Regarding "Save our cities" (April 19/26): As a life-long and reluctant city slicker, I've loved my time out in nature, away from the stress and chaos of the city, and can't help but believe that is how the Lord intended us to live. But Christianity was founded in the cities and that makes the believer's call to the cities even more relevant. We as Christians surely can minister to the needs of those who live in them.
-Jay Ryan; Cleveland, Ohio
In our land
It is sad to think that people in foreign countries see prostitution and human trafficking as a job option ("Caged," April 19/26), but it is worse to see it in one of the most prosperous nations, right here in our homeland. Kudos to Peggy Bilsten for all her efforts.
-Chelsi Smith; Williamstown, W.Va.
My heart is bleeding as I think about the horror those young girls live through. I was equally disgusted when I read that three Arizona lawmakers fought against a bill aimed at closing the loophole the pimps use to protect themselves. The 13th Amendment prohibits slavery; those young women definitely fit the description of involuntary servitude.
-Hannah Seyer; Albuquerque, N.M.
I read the article about Philip Mangano and his efforts to reduce homelessness with sadness ("Abolitionist," April 19/26). Having worked with the homeless daily for 22 years I cannot believe-or trust-that the same government that caused most of this disgrace will be the same government that solves it. De-institutionalization was supposed to save the government money and give dignity. We now see the devastating results.
-Ronald Buchinski; Ferndale, Wash.
Reaching the lost
Thank you for the article about Leslie McMillan ("One woman's urban impact," April 19/26). It is encouraging to me that this woman is doing what God has called her to do: being a witness to Russian Jews. To have atheists come and leave as Christian believers is astonishing.
-Lynn Toothman; Washington, W.Va.
Darwin's black effects
Thank you for your interview with Ben Stein about his documentary Expelled ("Mocked and belittled," April 19/26). He touched upon some of the consequences of Darwinism, specifically Nazism and Planned Parenthood. We Christians hear a lot about the fallacies of Darwinism and atheism but not much about the effects when these worldviews are put into practice.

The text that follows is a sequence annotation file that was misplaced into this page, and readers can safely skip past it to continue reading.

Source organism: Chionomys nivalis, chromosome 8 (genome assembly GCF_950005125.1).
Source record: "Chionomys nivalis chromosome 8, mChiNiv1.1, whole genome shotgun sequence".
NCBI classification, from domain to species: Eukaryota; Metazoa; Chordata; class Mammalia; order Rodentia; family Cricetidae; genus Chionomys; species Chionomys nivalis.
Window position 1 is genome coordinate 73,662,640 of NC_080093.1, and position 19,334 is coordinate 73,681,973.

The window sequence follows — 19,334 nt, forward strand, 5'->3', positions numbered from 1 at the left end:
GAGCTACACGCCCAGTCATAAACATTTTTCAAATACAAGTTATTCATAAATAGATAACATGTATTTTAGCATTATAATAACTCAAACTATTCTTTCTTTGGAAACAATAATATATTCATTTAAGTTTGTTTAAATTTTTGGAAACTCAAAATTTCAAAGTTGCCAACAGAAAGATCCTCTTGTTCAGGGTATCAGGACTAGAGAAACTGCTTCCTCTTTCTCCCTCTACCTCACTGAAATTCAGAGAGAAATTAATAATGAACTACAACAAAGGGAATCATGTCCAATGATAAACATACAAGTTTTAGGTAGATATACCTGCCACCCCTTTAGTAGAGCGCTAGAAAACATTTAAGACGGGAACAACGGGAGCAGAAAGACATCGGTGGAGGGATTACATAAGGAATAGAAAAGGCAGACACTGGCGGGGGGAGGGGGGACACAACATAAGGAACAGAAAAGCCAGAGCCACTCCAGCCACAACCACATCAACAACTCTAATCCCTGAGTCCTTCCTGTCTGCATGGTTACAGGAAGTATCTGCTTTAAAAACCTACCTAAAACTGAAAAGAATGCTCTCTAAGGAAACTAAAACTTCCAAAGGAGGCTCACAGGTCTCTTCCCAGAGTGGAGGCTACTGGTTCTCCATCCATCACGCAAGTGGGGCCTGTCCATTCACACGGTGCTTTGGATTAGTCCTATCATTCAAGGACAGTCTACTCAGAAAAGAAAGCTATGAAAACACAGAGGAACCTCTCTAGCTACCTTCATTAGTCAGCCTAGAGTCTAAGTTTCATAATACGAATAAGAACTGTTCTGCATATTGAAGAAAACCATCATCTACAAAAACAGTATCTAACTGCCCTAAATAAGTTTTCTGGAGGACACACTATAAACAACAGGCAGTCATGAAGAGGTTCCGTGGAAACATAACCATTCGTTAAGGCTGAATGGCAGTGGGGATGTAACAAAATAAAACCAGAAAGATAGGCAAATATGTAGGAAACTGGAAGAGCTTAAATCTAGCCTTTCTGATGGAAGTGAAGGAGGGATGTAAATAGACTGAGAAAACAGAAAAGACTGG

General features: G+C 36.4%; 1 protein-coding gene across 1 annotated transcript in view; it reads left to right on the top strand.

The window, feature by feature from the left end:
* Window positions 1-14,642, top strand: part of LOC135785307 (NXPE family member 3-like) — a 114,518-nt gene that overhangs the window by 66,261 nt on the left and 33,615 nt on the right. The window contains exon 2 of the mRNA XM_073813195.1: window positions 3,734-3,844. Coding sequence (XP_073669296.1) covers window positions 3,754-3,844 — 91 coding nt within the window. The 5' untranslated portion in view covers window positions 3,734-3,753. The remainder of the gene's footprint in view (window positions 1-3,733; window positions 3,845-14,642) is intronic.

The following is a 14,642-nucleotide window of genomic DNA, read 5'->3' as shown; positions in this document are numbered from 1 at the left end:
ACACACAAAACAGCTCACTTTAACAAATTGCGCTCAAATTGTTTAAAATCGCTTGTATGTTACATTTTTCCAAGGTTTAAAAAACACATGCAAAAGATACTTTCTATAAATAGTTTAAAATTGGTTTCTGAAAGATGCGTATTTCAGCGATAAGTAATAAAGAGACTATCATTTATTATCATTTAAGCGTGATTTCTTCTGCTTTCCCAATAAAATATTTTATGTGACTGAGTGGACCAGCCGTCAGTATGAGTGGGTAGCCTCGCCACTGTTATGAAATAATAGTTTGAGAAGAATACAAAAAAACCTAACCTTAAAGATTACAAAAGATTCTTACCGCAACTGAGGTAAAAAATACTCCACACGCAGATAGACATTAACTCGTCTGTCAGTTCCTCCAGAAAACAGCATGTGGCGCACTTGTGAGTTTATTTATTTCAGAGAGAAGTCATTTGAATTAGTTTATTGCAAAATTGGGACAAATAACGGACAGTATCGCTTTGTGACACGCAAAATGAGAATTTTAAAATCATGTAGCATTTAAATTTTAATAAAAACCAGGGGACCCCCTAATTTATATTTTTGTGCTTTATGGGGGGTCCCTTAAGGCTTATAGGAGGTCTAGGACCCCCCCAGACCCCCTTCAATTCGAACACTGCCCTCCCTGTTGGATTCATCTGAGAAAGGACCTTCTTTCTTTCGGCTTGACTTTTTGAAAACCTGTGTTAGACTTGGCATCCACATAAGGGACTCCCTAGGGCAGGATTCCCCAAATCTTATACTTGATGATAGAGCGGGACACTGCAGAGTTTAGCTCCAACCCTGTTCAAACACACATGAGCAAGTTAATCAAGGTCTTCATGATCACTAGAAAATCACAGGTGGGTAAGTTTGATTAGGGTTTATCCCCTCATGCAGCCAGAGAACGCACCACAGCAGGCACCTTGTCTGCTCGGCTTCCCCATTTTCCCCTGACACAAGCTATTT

-Stephanie Nill, 16; Chesterfield, Mo.
While Expelled is entertaining, it regrettably blurs the distinction between theism as an extra-scientific conclusion reached from science versus theism as an active component of the scientific method. The former is eminently reasonable, the latter is a non-starter. By failing to observe this distinction and play by the rules of science, theists damage not only the credibility of belief itself but also their ability to counter some of the truly bad evolutionary science covered in the film.
-Raymond Turner; Dallas, Texas
I went to see Expelled recently and just want to say how much I enjoyed and appreciated Ben Stein's effort. It was even better than I had hoped it would be.
-Virginia DuBose; Grants Pass, Ore.
Return to substance
I was so glad Joel Belz clarified the mission of these two young men and their "Rebelution" ("Beyond bed-making," April 19/26). I saw their ad in your magazine and thought, as he did, that it was just another teen fad disguised as a cutting-edge evangelistic explosion. Yeah for homeschooling! Yeah for a return to substance in the evangelical church!
-Aaron Friar; Boston, Mass.
Often we teens want to be given more responsibility, but if we find making our beds and cleaning our rooms are hard tasks then I don't know where our society is going to end up in the next decade. Teens like the Harris brothers give hope to our nation and encouragement to teens who want to make a difference.
-Jared Stevens; Parkersburg, W.Va.